Charles McKiernan, who became known as Joe Beef, was born in Ireland in 1835 but found his way to Montreal as a soldier in the British army. Apparently he was a quartermaster and always on the look-out for stores, and when meat rations were down, he always seemed to find some source of supply, becoming known to the squaddies thus earning the name ‘Joe Beef’. In 1868, he bought his way out of the army and became the champion of Montreal’s working class when he opened the Crown and Sceptre Tavern on St. Claude Street behind Marché Bonsecours. It soon became known as Joe Beef’s canteen where the labouring classes, as well as the unemployed, the destitute and the drifters could get a free lunch, cheap beds, and dubious entertainment between 1868 and 1889.
Beef had no time for the lofty, church-going powers-that-be who ran Montreal and Quebec province. It was a time before such luxuries as social security when the only charitable help available came from the church.
When St-Claude Street was widened in 1870, he moved to larger quarters, a three-storey building located on Common Street. Joe liked to ruffle the feathers of the upper classes and the law by calling his own establishment the ‘Great house of Vulgar People.’
Social services led by religious groups encouraged those who sought help to sign a pledge to abstain from ‘intoxicating drinks.’ But Joe knew what a down and out working man needed; a drink and a bit of fun. Therefore his booze-fuelled charity was very welcome.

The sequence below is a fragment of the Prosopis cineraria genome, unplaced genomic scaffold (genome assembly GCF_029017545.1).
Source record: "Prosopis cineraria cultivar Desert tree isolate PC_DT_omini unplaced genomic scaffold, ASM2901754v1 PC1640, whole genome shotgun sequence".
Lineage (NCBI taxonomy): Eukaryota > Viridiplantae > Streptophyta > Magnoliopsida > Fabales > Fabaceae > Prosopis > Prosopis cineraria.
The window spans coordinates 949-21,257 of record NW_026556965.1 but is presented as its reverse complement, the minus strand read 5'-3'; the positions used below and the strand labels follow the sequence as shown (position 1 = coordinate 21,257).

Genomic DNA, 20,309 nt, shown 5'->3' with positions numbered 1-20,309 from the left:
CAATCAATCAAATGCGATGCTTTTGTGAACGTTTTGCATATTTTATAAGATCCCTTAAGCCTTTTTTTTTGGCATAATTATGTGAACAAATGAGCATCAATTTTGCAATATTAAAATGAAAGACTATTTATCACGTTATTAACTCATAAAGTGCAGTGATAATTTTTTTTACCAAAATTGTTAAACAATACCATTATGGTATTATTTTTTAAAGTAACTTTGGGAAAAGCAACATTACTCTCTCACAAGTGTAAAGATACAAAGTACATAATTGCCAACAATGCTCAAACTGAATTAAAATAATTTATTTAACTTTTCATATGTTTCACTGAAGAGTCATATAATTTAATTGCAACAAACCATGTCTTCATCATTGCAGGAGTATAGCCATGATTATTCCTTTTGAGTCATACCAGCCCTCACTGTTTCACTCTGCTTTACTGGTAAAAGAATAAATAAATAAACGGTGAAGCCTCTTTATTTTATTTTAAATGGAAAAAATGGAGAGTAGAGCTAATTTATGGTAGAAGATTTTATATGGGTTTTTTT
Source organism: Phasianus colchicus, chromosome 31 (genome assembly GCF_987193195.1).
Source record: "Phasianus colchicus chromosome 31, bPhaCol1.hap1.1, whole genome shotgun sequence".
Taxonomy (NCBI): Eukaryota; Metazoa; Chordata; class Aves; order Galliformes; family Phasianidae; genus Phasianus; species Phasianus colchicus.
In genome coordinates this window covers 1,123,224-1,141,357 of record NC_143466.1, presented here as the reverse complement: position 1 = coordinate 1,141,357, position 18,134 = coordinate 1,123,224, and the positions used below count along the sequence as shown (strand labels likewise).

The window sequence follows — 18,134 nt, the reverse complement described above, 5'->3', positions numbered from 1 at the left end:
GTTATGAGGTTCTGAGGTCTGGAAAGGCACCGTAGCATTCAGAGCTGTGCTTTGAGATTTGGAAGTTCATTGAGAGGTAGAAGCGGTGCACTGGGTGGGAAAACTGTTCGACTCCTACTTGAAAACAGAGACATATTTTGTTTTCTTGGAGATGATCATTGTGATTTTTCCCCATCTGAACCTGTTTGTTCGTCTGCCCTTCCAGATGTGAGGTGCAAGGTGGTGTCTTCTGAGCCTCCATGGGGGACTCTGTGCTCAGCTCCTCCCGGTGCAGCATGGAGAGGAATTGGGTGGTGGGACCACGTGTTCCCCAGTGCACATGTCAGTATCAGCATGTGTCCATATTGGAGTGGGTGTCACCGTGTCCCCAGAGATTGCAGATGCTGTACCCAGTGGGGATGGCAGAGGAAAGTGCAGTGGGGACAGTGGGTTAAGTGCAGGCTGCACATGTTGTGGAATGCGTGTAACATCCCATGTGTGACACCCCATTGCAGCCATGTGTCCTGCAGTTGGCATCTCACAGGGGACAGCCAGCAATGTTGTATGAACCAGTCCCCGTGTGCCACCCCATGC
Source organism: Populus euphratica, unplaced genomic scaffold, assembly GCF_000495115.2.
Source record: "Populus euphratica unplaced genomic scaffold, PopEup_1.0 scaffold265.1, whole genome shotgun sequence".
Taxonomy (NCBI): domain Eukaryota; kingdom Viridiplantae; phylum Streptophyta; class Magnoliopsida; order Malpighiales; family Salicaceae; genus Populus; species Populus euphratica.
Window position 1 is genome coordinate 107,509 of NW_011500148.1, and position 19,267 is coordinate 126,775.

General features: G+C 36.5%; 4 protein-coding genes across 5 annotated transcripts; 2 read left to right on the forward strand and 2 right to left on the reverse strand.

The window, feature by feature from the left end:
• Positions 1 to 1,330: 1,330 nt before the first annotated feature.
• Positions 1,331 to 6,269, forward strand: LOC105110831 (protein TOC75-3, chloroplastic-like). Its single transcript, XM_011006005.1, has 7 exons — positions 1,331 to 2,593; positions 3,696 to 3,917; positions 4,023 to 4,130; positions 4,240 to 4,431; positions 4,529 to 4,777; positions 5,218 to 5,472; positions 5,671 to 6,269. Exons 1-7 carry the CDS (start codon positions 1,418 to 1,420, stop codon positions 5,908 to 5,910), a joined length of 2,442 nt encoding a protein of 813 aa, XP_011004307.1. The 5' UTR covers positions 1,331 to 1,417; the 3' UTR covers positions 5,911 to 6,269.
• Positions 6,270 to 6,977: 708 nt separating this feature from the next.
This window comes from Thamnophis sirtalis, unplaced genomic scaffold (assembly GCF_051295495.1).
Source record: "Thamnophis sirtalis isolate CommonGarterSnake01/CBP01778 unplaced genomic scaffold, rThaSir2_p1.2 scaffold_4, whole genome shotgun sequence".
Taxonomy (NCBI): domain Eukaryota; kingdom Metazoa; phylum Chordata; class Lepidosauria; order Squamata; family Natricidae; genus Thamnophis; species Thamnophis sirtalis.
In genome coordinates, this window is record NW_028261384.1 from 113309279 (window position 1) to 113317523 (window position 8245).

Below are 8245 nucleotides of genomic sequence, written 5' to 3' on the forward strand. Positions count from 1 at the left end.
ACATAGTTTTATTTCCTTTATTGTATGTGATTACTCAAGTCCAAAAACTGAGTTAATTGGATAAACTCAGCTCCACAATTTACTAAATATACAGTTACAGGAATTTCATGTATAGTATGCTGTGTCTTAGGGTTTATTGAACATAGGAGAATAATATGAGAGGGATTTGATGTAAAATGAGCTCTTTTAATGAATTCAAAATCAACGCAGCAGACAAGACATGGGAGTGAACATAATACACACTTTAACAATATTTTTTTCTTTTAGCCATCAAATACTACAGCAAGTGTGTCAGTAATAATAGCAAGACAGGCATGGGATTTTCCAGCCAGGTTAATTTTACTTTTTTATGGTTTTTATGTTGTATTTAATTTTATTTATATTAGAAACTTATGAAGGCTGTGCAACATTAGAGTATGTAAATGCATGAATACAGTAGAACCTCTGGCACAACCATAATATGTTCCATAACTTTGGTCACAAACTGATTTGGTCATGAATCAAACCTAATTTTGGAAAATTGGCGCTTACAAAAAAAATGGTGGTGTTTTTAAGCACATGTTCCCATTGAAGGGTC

His generosity was appreciated, and despite spreading around the wealth his bar earned to the less fortunate, his assets were still valued at $80,000 at his death, a vast sum in those days. Joe Beef’s canteen was also a kind of early job centre or labour exchange, and he was always agreeable to lend out the tools necessary to get a day’s work, such as shovelling snow. If you were down and out, with nowhere to rest your head, for 10 cents you could sleep in Joe’s dormitory, be given a meal, (even if you didn’t have the 10c). The only condition was that you would be given a bath, disinfected, and required to sleep naked to keep his sheets clean.
In Victorian Montreal, public drunkenness which could get you arrested and fined for disorderly conduct, or ‘vagabondism’. Those who were unable to pay a fine of about $1.50-$2.50 could be imprisoned for a period of around 10-15 days. Unable to work while they were imprisoned, their families would often be the ones to suffer most. Above his bar, Joe Beef hung a portrait of the town Recorder with a number of dollar bills tucked into the corner of the frame. With these, he paid the fines of his regular customers. He supported striking miners and canal labourers, sending them bread when they were locked out, yet at the same time, demonstrated his magnanimity by sending the same supplies to the militias who were controlling the situation.
But there was more to Joe Joe’s philanthropy than paying his customers’ fines and lending out tools to workers. He raised $500 a year for the Montreal General Hospital, and was prepared to support the hospital by providing a doctor to do house-calls in the working-class areas, but this was an offer turned down by the starchy, sanctimonious higher echelons running Montreal. They wanted nothing to do with a man who peddled alcohol and lewd entertainment.
50 years ago when our crew breezed in, Joe Beef’s was still, in some ways, the ‘House of Vulgar People’. Yet vulgar people can be fun, and our vulgarity was portable. But boy, did we have some good times in Joe Beef’s bar.